News - Essential expert tips to make sure you don't get scammed with online sales
Shopping online? Be sure to spot the lock symbol before the URL so you know it's a secure site.
Shopping online? Be sure to spot the lock symbol before the URL so you know it's a secure site.

Essential expert tips to make sure you don't get scammed with online sales

According to Netsafe, Kiwis lost $3.67 million to scams between April and June 2020. With online sale days like ''Black Friday', 'Cyber Monday' and Boxing Day sales just around the corner, that figure is set to grow, with cyber criminals lurking online and ready to rip off distracted shoppers.

Some retailers offer as much as 60 per cent off in the upcoming specials, but those savings will be quickly wasted if you fall victim to an online con. Netsafe estimates successful scams bag an average of $2,875 per person!

So how can we stay safe online, protect our data, and still make the most of some excellent discounts? We spoke with Ashwin Pal, Director of Cybersecurity at Unisys Asia Pacific, to find out how you can stay protected online.

Set yourself up for shopping success


The first step to secure online shopping is to start with the devices you use to shop.

We've all hit the 'remind me later' button when it comes to software upgrades, but the simple step of clicking 'update now' for apps, software and your web browser could save you from being hacked.

"Many updates address critical security issues as well as offer new features. Failure to update your devices may give criminals the opportunity to access your private data," explains Ashwin.

It's also important to make sure you create strong passwords. Many of us are guilty of using the same password across all our logins, but Ashwin reminds us that this can lead to multiple devices and applications being compromised.

"Use strong passwords that contain at least 8 characters with a mix of letters, numbers and symbols – and change them every three months. Always use multi-factor authentication for mobile device accounts, such as a PIN and thumbprint, or Apple ID where possible," Ashwin shares.


Don't provide too much personal information particularly identification data such as photos of IDs or credit card information unless you can positively validate the need for this. If in doubt, do not provide the information.

Be scam aware


Once your devices are set up, the next step is knowledge. If you are aware of the common scams, you're more likely to spot one while you are shopping.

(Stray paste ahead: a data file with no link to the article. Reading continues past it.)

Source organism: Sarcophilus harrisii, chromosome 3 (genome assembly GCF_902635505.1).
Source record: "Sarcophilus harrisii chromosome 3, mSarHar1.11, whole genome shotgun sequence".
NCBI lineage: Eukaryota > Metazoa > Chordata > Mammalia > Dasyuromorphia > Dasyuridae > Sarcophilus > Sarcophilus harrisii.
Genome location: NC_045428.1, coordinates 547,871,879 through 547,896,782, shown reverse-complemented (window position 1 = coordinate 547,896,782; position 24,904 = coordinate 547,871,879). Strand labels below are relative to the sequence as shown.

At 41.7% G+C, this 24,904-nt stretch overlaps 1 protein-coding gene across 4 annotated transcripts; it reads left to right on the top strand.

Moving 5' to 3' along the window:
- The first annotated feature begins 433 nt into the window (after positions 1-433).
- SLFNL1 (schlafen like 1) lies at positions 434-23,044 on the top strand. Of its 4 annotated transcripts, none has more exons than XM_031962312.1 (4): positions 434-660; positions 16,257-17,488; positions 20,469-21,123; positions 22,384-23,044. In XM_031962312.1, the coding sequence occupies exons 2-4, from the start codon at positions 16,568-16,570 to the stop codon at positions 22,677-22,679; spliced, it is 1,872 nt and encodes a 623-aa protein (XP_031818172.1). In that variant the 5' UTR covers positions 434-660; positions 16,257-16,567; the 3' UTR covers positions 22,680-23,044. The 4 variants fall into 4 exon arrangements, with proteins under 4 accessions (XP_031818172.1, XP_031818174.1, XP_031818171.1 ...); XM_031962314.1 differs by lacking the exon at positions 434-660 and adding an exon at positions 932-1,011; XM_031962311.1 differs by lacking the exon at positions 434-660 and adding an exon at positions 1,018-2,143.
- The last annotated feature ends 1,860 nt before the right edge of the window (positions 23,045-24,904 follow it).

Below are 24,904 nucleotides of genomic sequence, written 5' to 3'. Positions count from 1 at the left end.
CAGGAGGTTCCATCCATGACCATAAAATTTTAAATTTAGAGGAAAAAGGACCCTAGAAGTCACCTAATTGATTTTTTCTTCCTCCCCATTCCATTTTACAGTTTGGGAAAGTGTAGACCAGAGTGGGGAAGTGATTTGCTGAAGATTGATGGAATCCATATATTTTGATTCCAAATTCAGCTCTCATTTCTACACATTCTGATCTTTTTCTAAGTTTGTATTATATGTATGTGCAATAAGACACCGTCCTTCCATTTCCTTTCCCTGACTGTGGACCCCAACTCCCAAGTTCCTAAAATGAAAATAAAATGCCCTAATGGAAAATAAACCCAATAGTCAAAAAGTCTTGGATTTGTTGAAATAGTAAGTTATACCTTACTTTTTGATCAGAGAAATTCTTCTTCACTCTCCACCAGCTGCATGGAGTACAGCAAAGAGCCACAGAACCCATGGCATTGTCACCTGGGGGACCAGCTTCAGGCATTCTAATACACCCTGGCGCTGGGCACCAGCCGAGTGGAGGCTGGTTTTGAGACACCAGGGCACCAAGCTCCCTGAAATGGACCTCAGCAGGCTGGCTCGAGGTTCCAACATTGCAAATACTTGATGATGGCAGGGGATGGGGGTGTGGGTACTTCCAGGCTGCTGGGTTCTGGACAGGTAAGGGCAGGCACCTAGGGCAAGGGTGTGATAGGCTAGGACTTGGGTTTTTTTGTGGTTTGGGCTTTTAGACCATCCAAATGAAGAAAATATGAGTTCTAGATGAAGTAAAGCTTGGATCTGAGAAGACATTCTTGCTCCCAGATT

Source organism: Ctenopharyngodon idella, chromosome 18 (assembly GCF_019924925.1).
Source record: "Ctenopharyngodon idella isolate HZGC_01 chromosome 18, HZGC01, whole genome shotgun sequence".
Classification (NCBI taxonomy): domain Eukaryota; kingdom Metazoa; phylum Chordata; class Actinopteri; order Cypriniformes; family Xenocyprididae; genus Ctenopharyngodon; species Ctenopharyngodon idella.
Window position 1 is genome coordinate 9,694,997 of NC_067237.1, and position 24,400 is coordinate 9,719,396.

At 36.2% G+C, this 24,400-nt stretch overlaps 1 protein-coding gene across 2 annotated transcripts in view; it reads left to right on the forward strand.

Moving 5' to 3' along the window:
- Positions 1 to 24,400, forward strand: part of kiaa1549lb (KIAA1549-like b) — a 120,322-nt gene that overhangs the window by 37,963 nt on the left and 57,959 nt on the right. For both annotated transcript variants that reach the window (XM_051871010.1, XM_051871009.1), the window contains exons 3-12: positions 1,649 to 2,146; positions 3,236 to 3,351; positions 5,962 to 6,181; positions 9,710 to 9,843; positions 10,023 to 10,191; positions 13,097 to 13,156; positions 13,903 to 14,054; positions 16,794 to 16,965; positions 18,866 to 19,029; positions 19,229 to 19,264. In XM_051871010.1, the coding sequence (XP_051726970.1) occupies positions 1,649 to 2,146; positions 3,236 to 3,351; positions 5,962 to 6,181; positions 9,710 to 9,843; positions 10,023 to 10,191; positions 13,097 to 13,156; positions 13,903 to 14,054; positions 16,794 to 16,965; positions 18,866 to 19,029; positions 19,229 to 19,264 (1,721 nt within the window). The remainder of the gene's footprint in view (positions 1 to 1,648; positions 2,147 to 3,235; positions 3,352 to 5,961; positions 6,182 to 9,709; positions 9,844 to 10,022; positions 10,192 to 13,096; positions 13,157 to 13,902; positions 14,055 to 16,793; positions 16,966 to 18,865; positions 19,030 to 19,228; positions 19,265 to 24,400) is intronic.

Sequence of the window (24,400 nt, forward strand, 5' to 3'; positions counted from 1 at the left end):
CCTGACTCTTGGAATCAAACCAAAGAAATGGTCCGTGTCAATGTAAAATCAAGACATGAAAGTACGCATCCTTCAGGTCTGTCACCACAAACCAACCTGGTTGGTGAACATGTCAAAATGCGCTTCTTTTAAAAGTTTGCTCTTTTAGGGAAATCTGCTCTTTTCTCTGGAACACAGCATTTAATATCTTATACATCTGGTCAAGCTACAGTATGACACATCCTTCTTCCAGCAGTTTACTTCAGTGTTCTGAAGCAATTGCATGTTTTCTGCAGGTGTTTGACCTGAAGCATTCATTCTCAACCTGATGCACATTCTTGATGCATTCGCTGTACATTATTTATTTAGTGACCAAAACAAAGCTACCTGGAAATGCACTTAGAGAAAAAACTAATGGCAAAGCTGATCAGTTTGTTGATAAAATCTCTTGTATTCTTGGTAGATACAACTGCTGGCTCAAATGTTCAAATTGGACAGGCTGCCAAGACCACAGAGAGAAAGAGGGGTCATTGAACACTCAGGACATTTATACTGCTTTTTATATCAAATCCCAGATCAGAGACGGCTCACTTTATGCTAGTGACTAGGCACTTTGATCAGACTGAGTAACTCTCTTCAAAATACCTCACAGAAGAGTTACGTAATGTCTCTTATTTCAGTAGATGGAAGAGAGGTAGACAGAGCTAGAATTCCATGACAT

For example, a common trap for online shoppers are cloned websites. These may look like the real deal, but the tell-tale signs of spelling errors or poor-quality images should have you double checking if you are on a legitimate website.

"To make sure you are on the site you want, and not a fake one, look for "https://www…" in the address bar. Note the 's,' means you are more likely to have a secure connection to that site. While there is no guarantee, people should NOT use sites without the 's' in http as this means all data is travelling unencrypted and can easily be sniffed," explains Ashwin.

He also recommends looking for the lock symbol, which should be visible before the website URL in the address bar.


"If you feel as though something is a little off – leave the site immediately. Always type in the URL, rather than click on a link, and when you are on the website, check for that trusty lock symbol," encourages Ashwin.

Cyber criminals also target shoppers through the postal service. A common scam doing the rounds sees Kiwis receive a fake NZ Post notification, claiming their parcel has arrived, but can only be released if they pay a fee. Never trust a notification like this, contact your local postal branch directly if you are concerned.

Another trick comes in the form of an email that appears to come from your lender. It could include a link sending you to a look-a-like website, asking you to input your personal details – something that Resimac would never ask you to. If you're ever unsure about any communications from Resimac, please contact the Customer Care team.

The cost of free Wi-Fi?


If you spot a good deal online while you're out and about, avoid using the public Wi-Fi, when you make your purchase.

Public Wi-Fi is not secure, and most hotspots won't encrypt your data, which means that your information could be plucked by cyber-savvy strangers.

"Anytime you enter sensitive information using a public network, you're making yourself vulnerable to identity theft. So, if you can, stay off the public network, or make sure your phone or laptop has protections, such as a Virtual Private Network or anti-virus software in place if you are going to use it," says Ashwin.


Create backups: Bad things can and do happen. Regularly backup important data so that you can recover these if your computer gets infected by ransomware. Never pay the ransom as there is no guarantee that you will get your data back.

And always remember, no matter the Cyber-Monday or Black Friday deal, it's never worth the price of an online scam!

The opinions expressed in this article are the opinions of the author(s) and not necessarily those of Resimac.

Back to top
panel clost button

I'm a customer

Get access to your accounts online.

System maintenance
We are currently experiencing technical issues with CustomerZone.
Please email for any urgent enquiries. During this time, your online account will not be accessible. We apologise for any inconvenience.

Continue application

Login and complete your application

Adviser login

Get access to your accounts online.

Due to planned server maintenance, our log-in page will not be available on Sunday 1st January between 4:00am and 7:00am NZST.

We apologise for any inconvenience caused.